AIDS-related deaths halved in the US from 1996 to 1997 because of highly active antiretroviral therapy, also known as triple therapy, where three antiretrovirals are administered simultaneously. AZT is commonly one of the three. Other Western nations experienced similar results, to the extent that they now regard AIDS as a chronic manageable disease, not a death sentence.

"More importantly," says Southern African HIV Clinicians' Society president Dr Des Martins, "published studies have shown that patients on combination therapy with AZT and 3TC have been able to maintain or improve their quality of life."

There are 12 antiretrovirals licensed in SA. All have side effects, except for Lamivudine, and some have as many side effects as AZT, if not more. If AZT was not beneficial and well tolerated, or was under genuine suspicion, doctors would switch to alternatives, and their peers in the litigious US would be too scared to prescribe it.

AZT was first licensed in 1987 in the UK, France and US, followed by SA in 1989. It is now licensed in more than 100 countries and the Centers for Disease Control in Atlanta (the world authority on communicable disease control) recommends its use by HIV-infected pregnant women. Glaxo Wellcome is unaware of any medicine regulatory authority, other than the MCC, that is reviewing AZT on safety grounds and says there are no legal challenges under way or pending against it.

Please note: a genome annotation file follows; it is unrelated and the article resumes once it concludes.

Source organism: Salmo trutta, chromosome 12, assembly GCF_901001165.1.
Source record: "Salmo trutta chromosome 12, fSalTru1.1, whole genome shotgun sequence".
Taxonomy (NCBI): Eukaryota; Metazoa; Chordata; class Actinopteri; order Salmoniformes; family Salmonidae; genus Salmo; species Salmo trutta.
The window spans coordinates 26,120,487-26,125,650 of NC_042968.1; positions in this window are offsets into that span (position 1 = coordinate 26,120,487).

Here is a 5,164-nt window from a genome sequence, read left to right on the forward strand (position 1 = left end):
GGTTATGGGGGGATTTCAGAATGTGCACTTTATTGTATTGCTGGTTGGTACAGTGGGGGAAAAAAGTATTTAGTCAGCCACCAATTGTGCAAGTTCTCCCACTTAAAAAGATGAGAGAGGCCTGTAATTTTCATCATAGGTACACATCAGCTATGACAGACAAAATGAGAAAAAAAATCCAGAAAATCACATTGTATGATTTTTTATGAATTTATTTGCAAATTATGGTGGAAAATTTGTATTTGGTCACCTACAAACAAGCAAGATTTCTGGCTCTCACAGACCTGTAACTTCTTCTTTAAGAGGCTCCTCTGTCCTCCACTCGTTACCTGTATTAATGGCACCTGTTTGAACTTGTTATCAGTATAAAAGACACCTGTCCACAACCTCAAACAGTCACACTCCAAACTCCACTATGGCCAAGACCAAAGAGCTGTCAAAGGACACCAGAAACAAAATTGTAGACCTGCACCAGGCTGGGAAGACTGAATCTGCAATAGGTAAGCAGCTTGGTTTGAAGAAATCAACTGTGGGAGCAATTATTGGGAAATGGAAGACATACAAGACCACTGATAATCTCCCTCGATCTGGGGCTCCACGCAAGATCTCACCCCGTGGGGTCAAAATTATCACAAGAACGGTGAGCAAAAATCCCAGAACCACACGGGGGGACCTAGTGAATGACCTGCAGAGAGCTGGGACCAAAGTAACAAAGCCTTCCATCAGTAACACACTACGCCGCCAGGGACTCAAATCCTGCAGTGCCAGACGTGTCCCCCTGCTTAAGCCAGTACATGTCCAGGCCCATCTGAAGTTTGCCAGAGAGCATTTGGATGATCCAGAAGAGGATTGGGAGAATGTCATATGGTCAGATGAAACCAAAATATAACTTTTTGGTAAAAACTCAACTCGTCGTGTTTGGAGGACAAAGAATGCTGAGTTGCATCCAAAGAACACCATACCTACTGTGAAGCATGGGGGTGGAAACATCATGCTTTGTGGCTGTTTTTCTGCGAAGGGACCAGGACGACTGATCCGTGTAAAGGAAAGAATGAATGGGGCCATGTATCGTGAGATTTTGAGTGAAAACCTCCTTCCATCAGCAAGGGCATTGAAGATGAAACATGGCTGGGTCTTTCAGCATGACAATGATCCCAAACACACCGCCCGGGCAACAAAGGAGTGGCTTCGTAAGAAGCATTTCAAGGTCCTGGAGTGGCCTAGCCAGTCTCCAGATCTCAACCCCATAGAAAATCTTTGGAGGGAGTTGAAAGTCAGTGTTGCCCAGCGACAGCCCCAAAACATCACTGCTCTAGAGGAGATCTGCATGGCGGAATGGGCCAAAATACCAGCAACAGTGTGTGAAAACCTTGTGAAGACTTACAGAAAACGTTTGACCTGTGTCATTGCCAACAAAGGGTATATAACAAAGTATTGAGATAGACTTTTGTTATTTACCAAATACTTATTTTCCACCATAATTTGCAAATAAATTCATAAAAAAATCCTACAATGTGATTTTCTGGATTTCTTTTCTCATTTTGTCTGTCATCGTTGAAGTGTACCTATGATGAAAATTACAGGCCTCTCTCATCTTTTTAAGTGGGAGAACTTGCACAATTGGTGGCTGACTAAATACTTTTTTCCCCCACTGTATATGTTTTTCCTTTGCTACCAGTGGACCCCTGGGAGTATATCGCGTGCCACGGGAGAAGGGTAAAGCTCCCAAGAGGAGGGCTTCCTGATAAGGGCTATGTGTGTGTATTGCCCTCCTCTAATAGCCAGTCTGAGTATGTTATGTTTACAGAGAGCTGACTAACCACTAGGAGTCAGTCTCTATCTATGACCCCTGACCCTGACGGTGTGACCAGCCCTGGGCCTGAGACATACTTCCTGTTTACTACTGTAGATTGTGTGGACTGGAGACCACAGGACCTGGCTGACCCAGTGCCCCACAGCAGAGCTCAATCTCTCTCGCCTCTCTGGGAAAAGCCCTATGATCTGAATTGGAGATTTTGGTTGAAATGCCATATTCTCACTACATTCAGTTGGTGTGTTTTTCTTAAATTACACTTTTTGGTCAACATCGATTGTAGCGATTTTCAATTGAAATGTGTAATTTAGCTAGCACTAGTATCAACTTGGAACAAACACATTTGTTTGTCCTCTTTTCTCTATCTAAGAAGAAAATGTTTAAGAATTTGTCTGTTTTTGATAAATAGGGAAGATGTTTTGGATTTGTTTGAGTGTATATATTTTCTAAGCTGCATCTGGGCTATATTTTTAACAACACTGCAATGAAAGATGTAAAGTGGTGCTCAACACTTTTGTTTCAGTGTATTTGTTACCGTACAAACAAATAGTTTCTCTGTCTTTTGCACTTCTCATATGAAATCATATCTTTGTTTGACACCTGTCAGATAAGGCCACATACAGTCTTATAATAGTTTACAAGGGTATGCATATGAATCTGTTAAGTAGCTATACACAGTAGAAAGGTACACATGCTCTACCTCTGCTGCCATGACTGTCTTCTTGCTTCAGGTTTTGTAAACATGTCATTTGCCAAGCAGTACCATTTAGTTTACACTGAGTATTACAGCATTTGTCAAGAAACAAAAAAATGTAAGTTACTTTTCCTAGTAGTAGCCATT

The Southern African HIV Clinicians' Society has come out in support of the drug. "AZT is a valuable drug," says Martins. "We recognise that there are serious toxicities involved with AZT and all other antiretroviral drugs, as is the case with certain cancer drugs, and that patients on AZT therefore need to be monitored carefully."

Somerset Hospital HIV/AIDS Clinic head Dr Rob Wood has 200 patients on AZT. "It's not a toxic drug I avoid," he says. "Its side-effect profile is reasonable. I have many patients whose lives have been greatly helped from using it."

Aid for AIDS has 1 500 patients on AZT. "Over the past 18 months, fewer than 5% have reported significant side-effects or had to be taken off the drug for toxicity," says Regensberg. "There's ample evidence of AZT's efficacy and we don't believe its toxicity is a major problem, if monitored. Some of our patients have been on low doses of AZT for more than 10 years and are still doing well."